• In one embodiment, a plurality of pods 1600 are used by one or more users in one or more locations (e.g., zip codes, cities, counties, states, countries, geographic regions, climatic regions, etc.), and data generated by the cartridges ejected therefrom is transmitted to a host system where the data is compiled, categorized according to the type of information the data characterizes, and made available as a composite information source. Accordingly, the composite information source enables comprehensive monitoring of environmental patterns (both natural and man-made) such as global warming, pollution, urban growth, storm damage, pesticide use, weather patterns, and the like, in locations where the system 100 described above is used. In one embodiment, the composite information source is provided as a time-lapse composite image of the categorized data overlaid onto map specific to a location selected by a user of the composite information source.
  • While the invention herein disclosed has been described by means of specific embodiments, examples and applications thereof, numerous modifications and variations could be made thereto by those skilled in the art without departing from the scope of the invention set forth in the claims.

Claims (41)

  1. 1. An end cap of a smoke cartridge, comprising:
    a nozzle adapted to be coupled to the end of a smoke cartridge;
    an aperture defined within a first surface of the nozzle; and
    a channel extending tortuously through the nozzle, the channel being in fluid communication with the aperture and the interior of the smoke cartridge.
  2. 2. The end cap of claim 1, wherein the nozzle includes thermoplastic material.
  3. 3. The end cap of claim 1, wherein the nozzle includes thermoset material.
  4. 4. The end cap of claim 1, wherein the nozzle includes unitary sections.
  5. 5. The end cap of claim 1, further comprising a pressure-sensitive activation unit fixed within the nozzle.
  6. 6. The end cap of claim 5, wherein the pressure-sensitive activation unit and the aperture are coaxially aligned.
  7. 7. The end cap of claim 1, wherein the aperture is tapered.
  8. 8. A smoke cartridge, comprising:
    a first tube;
    a nozzle coupled to the first tube, the nozzle having a channel extending tortuously therethrough and an aperture in fluid communication with the channel;
    a pressure-sensitive activation unit fixed inside the first tube and coaxially aligned with the aperture; and
    a smoke capsule inside the first tube and in fluid communication with the channel.
  9. 9. The smoke cartridge of claim 8, wherein the aperture and the first tube are coaxially aligned.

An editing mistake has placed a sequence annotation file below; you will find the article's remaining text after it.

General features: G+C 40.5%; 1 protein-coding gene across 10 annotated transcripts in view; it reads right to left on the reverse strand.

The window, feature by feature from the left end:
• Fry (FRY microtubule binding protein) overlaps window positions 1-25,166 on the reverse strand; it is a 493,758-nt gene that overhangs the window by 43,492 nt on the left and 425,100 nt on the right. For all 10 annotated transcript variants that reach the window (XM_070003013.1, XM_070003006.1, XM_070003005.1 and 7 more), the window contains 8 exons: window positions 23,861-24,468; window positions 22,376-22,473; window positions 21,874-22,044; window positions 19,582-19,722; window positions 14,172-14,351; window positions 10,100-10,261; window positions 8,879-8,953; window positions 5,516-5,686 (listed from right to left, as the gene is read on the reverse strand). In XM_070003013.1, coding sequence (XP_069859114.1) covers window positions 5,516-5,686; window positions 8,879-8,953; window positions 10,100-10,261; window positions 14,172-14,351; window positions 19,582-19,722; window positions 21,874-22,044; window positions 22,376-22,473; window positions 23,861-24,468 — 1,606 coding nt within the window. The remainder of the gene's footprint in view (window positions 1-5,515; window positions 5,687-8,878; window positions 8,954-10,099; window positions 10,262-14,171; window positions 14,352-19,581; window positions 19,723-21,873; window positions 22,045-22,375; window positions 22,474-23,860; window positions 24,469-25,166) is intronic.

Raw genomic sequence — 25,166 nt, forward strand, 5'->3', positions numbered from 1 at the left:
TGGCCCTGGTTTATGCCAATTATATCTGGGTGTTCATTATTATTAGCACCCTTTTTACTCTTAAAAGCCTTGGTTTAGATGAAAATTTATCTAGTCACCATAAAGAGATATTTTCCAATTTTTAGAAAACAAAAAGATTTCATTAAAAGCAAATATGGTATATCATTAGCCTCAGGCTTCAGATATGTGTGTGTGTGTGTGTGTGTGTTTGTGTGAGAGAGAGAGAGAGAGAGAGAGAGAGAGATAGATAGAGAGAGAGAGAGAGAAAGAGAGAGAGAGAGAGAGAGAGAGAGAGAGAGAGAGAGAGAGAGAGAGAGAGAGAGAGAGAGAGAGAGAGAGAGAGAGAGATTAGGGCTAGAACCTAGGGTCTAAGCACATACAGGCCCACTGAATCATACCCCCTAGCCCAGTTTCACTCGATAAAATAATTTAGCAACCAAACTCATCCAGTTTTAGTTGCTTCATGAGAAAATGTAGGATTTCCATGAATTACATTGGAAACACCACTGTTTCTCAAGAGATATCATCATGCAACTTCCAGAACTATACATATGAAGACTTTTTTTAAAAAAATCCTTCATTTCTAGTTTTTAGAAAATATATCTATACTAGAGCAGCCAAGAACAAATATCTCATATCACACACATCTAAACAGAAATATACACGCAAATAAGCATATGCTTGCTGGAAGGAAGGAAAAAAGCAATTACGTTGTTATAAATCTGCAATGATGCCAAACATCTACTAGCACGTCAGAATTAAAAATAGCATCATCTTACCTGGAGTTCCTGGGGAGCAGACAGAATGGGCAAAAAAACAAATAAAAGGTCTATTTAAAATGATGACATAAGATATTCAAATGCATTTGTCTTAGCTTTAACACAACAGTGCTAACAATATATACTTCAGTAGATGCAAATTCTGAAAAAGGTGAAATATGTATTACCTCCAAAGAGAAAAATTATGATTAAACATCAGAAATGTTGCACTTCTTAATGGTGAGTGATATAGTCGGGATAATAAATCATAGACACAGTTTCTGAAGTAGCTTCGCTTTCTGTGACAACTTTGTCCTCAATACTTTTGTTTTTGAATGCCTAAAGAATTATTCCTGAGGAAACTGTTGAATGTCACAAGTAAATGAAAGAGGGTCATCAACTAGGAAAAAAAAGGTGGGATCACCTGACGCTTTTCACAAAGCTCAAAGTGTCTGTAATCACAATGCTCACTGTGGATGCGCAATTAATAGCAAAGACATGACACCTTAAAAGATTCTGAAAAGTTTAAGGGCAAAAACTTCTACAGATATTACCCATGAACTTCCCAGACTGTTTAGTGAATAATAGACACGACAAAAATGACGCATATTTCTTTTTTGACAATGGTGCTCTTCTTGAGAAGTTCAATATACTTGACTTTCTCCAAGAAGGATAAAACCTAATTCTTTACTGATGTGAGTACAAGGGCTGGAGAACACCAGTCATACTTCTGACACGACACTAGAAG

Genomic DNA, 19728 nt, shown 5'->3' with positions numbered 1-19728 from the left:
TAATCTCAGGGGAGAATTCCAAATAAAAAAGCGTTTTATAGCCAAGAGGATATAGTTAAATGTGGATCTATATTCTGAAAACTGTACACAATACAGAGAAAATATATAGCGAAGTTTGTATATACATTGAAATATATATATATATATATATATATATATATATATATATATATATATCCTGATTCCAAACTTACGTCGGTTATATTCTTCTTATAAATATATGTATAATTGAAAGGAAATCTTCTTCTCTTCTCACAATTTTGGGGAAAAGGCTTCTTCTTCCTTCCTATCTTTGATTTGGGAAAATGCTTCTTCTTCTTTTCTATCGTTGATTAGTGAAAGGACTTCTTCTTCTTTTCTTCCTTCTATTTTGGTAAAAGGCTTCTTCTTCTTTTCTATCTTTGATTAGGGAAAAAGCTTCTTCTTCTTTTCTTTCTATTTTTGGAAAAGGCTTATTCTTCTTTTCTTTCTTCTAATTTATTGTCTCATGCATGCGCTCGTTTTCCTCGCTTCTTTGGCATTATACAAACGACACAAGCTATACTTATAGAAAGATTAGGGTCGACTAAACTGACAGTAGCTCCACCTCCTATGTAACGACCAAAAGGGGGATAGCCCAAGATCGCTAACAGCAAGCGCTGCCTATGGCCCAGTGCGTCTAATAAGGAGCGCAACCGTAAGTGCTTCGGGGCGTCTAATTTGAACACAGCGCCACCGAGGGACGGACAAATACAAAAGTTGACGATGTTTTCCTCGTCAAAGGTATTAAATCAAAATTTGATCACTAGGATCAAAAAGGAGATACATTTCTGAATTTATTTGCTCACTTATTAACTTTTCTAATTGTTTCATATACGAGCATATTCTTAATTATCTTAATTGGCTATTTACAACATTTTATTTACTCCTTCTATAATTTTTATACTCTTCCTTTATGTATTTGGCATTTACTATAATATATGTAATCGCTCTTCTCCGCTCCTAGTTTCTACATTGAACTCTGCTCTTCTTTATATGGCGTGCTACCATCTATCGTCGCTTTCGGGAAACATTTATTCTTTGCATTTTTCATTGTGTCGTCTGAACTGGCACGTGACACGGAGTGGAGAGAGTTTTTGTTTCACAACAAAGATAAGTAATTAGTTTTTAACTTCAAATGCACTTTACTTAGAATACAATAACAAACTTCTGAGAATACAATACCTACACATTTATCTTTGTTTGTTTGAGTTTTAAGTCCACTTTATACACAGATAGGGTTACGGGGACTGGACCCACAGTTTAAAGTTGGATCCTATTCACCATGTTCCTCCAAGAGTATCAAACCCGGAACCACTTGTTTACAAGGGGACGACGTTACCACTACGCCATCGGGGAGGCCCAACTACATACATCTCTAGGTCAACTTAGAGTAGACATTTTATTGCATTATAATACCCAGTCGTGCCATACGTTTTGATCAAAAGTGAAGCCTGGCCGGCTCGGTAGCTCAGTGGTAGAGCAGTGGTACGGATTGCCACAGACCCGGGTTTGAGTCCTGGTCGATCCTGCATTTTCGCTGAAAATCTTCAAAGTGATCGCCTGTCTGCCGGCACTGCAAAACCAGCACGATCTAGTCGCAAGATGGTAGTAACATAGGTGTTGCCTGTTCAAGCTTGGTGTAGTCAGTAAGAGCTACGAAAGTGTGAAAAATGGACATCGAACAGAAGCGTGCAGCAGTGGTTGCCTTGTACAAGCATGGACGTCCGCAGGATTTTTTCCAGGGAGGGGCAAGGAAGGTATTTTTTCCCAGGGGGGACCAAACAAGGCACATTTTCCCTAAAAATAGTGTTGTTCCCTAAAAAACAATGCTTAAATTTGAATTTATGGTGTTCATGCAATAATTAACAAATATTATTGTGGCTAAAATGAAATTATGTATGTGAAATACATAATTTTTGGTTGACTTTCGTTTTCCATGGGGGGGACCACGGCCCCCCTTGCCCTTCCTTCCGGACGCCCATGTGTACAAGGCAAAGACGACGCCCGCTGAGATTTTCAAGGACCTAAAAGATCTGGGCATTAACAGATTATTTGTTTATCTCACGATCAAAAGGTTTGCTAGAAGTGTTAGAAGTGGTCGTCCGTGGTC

10. 10. The smoke cartridge of claim 8, wherein the pressure-sensitive activation unit is fixed within the nozzle.
  11. 11. The smoke cartridge of claim 8, wherein the smoke capsule includes:
    a second tube; and
    a smoke generating material within the second tube.
  12. 12. The smoke cartridge of claim 11, further comprising an ignition assistor between the pressure-sensitive activation unit and the smoke generating material.
  13. 13. The smoke cartridge of claim 12, wherein the ignition assistor includes an ignition-assisting material sandwiched between to rupturable films.
  14. 14. The smoke cartridge of claim 12, wherein the ignition assistor includes an ignitable compound.
  15. 15. The smoke cartridge of claim 8, further comprising insulating material between the smoke capsule and the interior surface of the first tube.
  16. 16. The smoke cartridge of claim 8, further comprising:
    a base cap coupled to the first tube; and
    ballast material between the base cap and the smoke capsule.
  17. 17. The smoke cartridge of claim 8, wherein the smoke generating material includes potassium nitrate (KNO3) and sugar.
  18. 18. The smoke cartridge of claim 8, wherein the smoke generating material includes potassium nitrate (KNO3), sulfur (S), sugar, and charcoal.
  19. 19. The smoke cartridge of claim 8, wherein the smoke generating material includes potassium chlorate (KClO3), sugar, and pigment.
  20. 20. A cartridge ejection unit, comprising:
    a magazine housing adapted to contain a plurality of cartridges;
    an actuator unit coupled to the magazine housing and adapted to exert a force on a cartridge contained within the magazine housing and eject the cartridge from the magazine housing;
    a cartridge moving unit coupled to the magazine housing and adapted to align the plurality of cartridges with the actuator unit; and
    an alignment block coupled to an end portion of the magazine housing and adapted to orient a cartridge aligned with the actuator unit.
  21. 21. The cartridge ejection unit of claim 20, wherein the cartridge moving unit includes:
    a ram disposed within the magazine housing; and
    a constant force spring connected between the magazine housing and the ram.
  22. 22. The cartridge ejection unit of claim 20, wherein the alignment block includes a standoff element having a contact surface that contacts a cartridge aligned with the actuator unit.